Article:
— Local non-profit believes that better information about the impacts of human activity on the environment will convince more people to move towards protecting it.

A major tool in tracking the impact of mountaintop removal coal mining (MTR) will soon be available—and is being created by Jefferson County’s own SkyTruth.

The Shepherdstown-based nonprofit, whose mission is “to protect the environment by making more of it visible,” has created annual maps of “the footprint of MTR,” according to Program Coordinator David Manthos.

Mountaintop removal mining is literally what it sounds like, the practice of removing the top of a mountain in order to extract nearly all of the coal contained within. Debris is often dumped in valleys or depressions near the site. This method of mining is used throughout the Appalachian coalfields of West Virginia, as well as in Kentucky, Virginia, and other states.

“The brute-force efficiency of MTR mining is rearranging the Appalachian landscape, flattening ridges, and filling valleys with shattered waste rock,” Manthos said. Several studies, to which SkyTruth has contributed, have found “… serious public and ecological health impacts—from increased incidence of birth defects and depression to greater mobilization of drinking water contaminants.”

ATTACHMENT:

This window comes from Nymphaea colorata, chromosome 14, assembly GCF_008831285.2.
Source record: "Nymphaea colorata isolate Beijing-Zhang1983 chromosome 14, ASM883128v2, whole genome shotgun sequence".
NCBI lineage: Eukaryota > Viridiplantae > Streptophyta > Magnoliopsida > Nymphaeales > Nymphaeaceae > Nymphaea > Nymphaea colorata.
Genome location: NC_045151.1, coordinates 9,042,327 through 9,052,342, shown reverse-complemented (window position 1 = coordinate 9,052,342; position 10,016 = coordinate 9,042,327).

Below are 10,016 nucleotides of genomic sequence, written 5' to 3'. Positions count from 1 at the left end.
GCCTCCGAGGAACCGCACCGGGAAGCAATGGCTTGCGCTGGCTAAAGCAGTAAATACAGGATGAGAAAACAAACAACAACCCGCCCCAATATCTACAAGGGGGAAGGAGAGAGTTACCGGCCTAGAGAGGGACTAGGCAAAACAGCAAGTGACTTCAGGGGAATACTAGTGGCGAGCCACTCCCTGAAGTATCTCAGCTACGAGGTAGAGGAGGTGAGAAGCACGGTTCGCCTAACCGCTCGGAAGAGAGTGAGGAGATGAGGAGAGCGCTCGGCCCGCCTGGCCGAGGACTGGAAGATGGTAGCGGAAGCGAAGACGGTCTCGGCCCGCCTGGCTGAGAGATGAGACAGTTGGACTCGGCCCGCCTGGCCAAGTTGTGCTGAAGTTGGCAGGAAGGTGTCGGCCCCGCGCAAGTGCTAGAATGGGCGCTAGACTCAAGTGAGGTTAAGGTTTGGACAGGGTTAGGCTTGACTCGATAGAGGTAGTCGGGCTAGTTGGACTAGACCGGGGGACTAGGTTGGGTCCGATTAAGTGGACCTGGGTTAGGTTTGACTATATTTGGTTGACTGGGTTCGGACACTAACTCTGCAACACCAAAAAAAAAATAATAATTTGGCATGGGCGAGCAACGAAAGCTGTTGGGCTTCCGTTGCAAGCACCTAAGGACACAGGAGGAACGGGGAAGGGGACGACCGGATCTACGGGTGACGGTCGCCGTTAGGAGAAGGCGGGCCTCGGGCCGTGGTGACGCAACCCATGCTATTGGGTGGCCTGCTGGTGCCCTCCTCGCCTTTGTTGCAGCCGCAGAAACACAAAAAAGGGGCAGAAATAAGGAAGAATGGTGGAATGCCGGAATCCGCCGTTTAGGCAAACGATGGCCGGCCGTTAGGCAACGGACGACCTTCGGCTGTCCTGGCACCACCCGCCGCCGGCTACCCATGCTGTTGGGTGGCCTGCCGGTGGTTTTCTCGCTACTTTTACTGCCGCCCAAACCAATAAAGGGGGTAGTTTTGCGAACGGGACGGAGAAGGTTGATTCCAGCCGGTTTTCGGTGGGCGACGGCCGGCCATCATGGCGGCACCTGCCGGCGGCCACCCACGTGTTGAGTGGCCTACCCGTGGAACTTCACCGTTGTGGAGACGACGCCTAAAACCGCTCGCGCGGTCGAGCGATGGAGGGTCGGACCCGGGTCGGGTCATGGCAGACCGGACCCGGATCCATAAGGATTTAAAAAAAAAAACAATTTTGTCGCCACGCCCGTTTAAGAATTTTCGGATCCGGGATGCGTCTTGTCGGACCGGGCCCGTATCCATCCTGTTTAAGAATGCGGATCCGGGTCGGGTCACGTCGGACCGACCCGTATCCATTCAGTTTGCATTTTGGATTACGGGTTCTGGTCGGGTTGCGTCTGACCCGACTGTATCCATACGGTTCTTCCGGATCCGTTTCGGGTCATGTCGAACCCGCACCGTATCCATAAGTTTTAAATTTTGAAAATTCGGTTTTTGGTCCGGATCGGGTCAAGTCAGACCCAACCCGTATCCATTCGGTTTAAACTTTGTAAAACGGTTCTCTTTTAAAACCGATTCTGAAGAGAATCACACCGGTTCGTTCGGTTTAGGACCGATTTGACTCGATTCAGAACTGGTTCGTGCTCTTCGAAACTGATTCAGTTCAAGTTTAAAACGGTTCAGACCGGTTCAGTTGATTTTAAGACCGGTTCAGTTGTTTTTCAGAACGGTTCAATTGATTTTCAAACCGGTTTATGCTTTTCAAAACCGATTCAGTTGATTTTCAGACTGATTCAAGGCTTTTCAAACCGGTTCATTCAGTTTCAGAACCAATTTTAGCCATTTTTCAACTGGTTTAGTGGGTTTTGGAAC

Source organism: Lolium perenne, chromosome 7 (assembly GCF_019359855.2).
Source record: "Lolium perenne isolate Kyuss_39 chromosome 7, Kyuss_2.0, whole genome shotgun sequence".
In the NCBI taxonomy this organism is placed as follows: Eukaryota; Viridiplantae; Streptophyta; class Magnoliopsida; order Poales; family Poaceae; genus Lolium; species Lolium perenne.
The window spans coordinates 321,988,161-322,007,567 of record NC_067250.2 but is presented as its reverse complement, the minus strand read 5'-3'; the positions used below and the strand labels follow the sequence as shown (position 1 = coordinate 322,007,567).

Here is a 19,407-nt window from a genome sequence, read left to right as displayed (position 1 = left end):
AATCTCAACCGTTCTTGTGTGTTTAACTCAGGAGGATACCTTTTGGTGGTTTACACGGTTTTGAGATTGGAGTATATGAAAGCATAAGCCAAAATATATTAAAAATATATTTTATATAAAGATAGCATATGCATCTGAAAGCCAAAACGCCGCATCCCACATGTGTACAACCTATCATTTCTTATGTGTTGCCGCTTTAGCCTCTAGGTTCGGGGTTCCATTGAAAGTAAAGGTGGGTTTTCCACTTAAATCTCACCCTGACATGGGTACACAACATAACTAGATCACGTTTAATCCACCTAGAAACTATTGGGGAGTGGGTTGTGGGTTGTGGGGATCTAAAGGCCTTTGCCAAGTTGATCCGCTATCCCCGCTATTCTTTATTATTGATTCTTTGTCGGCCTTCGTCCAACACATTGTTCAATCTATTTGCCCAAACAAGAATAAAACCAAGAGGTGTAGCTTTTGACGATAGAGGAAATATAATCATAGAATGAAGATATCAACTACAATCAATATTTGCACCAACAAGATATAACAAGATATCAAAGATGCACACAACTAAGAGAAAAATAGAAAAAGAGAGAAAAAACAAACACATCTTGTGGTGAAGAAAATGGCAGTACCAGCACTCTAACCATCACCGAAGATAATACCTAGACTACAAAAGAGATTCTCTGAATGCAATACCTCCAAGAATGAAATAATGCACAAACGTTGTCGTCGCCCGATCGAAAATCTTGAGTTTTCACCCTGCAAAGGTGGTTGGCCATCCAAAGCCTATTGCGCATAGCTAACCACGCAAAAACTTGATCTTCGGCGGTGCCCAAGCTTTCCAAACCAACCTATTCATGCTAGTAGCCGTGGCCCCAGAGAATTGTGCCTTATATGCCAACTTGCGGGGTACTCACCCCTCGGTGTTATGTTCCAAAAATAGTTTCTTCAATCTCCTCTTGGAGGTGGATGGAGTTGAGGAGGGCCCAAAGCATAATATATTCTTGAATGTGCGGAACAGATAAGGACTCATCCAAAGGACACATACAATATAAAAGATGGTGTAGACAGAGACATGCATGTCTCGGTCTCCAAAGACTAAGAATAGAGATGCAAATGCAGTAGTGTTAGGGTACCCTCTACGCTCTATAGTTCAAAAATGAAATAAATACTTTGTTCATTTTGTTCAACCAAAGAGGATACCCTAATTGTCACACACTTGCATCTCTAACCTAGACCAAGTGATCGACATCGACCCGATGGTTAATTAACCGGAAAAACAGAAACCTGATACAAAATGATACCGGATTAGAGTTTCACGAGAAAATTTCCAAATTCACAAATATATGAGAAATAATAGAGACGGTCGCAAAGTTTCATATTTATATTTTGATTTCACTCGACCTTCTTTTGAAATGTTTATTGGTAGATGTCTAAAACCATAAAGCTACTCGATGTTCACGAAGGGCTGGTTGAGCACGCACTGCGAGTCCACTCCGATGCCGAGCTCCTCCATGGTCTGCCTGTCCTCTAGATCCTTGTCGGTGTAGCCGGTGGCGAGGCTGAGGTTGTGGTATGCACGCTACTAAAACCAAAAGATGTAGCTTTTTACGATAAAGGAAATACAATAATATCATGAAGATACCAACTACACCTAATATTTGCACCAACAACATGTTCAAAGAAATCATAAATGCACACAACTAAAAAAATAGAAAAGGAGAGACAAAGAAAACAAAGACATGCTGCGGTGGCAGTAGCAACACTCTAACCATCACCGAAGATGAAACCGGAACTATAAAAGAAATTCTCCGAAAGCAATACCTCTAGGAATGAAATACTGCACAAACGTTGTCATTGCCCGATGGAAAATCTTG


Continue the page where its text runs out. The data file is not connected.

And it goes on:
Appalachian Voices, an organization dedicated to protecting the environment of southern and central Appalachia, and Duke University, are working in conjunction with SkyTruth, and will assist in the publication of the project upon completion, which Manthos projects to be toward the end of this year.

“We discovered no state or federal agencies had a comprehensive map of the actual, on-the-ground impacts of this brutally efficient form of mining,” he said.

He explained that SkyTruth has taken “Google cloud computing and Landsat imagery from the 1980s through the present” to populate the datasets, which will assist researchers and environmental scientists in gaining a better picture of the effects of the practice of MTR mining.

“This project is quintessentially SkyTruth,” Manthos assured—further pointing out that the use of “satellite imagery to directly produce new data about environmental impacts” directly fits the mission of the group.

In the past, SkyTruth had complied similar datasets on a decade-by-decade basis, but hadn’t refined the information to offer a year-by-year tracker.

“These [decade-by-decade] datasets have proven their worth, contributing to at least six peer-reviewed papers on the public and environmental health impacts of MTR,” Manthos explained—while adding that the success of the previous project made the decision to create a year-by-year version a no-brainer.

SkyTruth hopes datasets such as these will enable scientists to determine if MTR mining has a direct impact upon natural disasters like the flooding which occurred in West Virginia this summer.